An Afghan father was on a quest for justice Monday after saying that his pregnant 14-year-old daughter was burned to death by her in-laws, the latest reported case of violence against women in the country.
Afghanistan faces serious human rights issues, including physical and sexual violence against women and so-called honor killings that often involve immolation.
The 45-year-old father, Mohammad Azam, said that he came to the capital, Kabul, to seek justice for his daughter Zarah. He told The Associated Press that she was tortured and set on fire by her husband's family last week. She died in a Kabul hospital on Saturday.
Azam said Zarah's killing, which happened in a remote area of central Ghor province, was in revenge after he had eloped two years ago with a young cousin of his daughter's husband.
Zarah's in-laws had struck a marriage deal with him, Azam said, letting him marry the cousin in payment for a debt they owed him for construction work. But they later reneged on the deal, he said, after promising the cousin to another man for more money.
Azam said he had no hope for justice in lawless Ghor. "The culprits should be brought to justice, my daughter's blood must not go in vain,'' he said.
The practice of baad - trading young women to pay debts - is illegal in Afghanistan, and Azam himself could face prosecution for engaging in the practice.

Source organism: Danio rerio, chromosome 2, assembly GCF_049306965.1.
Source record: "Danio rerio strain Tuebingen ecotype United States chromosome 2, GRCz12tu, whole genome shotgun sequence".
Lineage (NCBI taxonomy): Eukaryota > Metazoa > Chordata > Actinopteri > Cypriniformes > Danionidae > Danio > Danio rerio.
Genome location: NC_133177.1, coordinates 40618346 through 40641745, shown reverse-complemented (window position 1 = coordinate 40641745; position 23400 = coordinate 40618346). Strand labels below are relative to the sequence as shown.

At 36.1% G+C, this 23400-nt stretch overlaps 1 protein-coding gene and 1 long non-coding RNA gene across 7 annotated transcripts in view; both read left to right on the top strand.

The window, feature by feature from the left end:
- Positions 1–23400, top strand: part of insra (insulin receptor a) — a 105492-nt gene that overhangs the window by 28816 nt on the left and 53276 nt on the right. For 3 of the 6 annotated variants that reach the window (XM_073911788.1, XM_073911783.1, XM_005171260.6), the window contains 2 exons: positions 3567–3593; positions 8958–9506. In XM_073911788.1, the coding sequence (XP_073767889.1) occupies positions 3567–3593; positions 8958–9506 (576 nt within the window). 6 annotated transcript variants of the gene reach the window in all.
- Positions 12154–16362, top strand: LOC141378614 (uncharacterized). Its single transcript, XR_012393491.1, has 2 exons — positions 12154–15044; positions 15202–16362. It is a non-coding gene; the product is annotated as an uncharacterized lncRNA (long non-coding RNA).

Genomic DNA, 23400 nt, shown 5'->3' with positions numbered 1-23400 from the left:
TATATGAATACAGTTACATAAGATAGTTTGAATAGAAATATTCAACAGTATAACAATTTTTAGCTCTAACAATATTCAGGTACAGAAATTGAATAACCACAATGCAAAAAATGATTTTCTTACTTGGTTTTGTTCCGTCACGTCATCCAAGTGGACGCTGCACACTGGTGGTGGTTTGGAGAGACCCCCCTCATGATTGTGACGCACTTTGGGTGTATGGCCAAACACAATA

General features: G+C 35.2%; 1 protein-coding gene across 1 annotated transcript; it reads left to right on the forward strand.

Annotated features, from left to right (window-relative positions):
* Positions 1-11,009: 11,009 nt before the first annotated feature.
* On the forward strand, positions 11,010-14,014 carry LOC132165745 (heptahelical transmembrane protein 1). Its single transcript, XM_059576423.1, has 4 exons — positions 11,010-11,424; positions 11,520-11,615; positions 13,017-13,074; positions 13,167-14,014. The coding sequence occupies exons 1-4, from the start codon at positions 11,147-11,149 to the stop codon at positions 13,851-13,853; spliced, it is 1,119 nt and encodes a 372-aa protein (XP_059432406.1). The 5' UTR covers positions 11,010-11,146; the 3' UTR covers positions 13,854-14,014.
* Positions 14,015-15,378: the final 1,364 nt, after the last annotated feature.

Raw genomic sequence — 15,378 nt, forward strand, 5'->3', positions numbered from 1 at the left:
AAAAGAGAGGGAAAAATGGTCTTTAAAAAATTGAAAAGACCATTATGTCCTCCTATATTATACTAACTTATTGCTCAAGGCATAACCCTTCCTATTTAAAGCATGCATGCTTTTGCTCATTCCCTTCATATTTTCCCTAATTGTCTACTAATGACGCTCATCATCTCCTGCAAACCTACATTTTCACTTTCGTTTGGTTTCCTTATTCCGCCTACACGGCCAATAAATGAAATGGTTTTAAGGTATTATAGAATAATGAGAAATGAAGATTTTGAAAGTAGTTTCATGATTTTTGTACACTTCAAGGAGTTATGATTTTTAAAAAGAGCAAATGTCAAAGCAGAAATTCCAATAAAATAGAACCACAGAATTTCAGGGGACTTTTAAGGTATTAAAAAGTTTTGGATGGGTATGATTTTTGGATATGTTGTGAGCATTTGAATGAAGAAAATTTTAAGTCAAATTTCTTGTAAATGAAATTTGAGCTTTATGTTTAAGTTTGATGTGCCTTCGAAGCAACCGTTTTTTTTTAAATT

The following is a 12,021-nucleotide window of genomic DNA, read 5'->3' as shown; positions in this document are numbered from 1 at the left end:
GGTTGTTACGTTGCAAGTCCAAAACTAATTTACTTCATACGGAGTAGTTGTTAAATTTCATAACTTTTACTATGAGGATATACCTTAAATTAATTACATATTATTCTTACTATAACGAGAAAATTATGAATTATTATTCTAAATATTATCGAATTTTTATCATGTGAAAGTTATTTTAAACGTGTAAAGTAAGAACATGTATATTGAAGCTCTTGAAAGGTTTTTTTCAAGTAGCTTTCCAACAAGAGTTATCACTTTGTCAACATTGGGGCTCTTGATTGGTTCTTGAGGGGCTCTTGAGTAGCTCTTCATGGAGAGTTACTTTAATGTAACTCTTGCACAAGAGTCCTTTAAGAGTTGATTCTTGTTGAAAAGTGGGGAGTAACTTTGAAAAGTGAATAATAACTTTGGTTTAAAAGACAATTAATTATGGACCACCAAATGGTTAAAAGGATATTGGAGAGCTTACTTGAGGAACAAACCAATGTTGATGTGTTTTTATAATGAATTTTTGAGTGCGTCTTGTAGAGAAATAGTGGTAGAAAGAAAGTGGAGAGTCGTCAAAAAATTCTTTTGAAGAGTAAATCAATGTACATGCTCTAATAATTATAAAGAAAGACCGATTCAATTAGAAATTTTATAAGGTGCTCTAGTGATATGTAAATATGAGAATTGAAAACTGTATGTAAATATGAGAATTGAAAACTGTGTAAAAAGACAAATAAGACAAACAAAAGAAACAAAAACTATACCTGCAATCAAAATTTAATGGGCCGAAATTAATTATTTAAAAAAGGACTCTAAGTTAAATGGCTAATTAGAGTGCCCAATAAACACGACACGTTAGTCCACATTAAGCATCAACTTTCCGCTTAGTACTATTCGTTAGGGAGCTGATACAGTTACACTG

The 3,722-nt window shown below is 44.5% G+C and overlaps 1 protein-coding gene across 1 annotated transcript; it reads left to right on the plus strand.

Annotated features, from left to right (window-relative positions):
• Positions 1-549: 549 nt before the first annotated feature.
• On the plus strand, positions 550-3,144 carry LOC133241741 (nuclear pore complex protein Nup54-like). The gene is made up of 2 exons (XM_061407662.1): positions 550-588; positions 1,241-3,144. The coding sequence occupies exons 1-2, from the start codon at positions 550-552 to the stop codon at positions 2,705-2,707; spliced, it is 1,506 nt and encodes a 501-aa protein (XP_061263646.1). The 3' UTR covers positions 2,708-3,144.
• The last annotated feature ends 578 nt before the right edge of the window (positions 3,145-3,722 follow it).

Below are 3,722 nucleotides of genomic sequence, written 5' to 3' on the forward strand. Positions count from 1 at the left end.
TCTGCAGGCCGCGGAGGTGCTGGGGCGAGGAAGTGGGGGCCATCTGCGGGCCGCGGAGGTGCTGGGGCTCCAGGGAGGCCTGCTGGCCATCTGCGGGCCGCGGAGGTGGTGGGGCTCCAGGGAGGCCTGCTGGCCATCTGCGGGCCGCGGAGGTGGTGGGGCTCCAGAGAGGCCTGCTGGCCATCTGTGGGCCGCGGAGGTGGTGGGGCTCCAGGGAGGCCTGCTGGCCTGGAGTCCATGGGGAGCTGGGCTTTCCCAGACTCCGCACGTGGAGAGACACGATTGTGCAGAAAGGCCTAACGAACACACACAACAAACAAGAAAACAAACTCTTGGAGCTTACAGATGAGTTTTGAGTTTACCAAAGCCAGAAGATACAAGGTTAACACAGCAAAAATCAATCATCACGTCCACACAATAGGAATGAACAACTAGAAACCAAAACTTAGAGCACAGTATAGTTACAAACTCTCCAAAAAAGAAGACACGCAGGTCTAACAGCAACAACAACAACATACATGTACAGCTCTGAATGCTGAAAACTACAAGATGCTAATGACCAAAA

While Ghor province has often been the source of reports of young women being abused by their families or stoned to death after being accused of adultery or running away from home, such incidents occur also elsewhere in the country.
About 50 people, including Azam, members of his family and women's rights activists, rallied on Monday in western Kabul, calling for justice. Women's rights activist Veeda Saghari, who attended the demonstration, said violence against women is largely ignored by Afghanistan's judicial sector.
"That is why all kinds of violence against women such as acid throwing, beating, stoning, informal community tribunal verdicts, burning, forced divorces, forced marriages, forced pregnancies, forced abortions have reached a peak,'' she said.
Last year in Kabul, 29-year-old Farkhunda Malikzada was beaten to death by a mob after being falsely accused by a peddler at a mosque of burning a Quran, the Muslim holy book. It later emerged that she had been telling him to stop selling amulets to women who came to pray for pregnancy.
Her killing shocked the country and the world, highlighting the status of women in Afghanistan despite constitutional guarantees meant to safeguard against violence against women.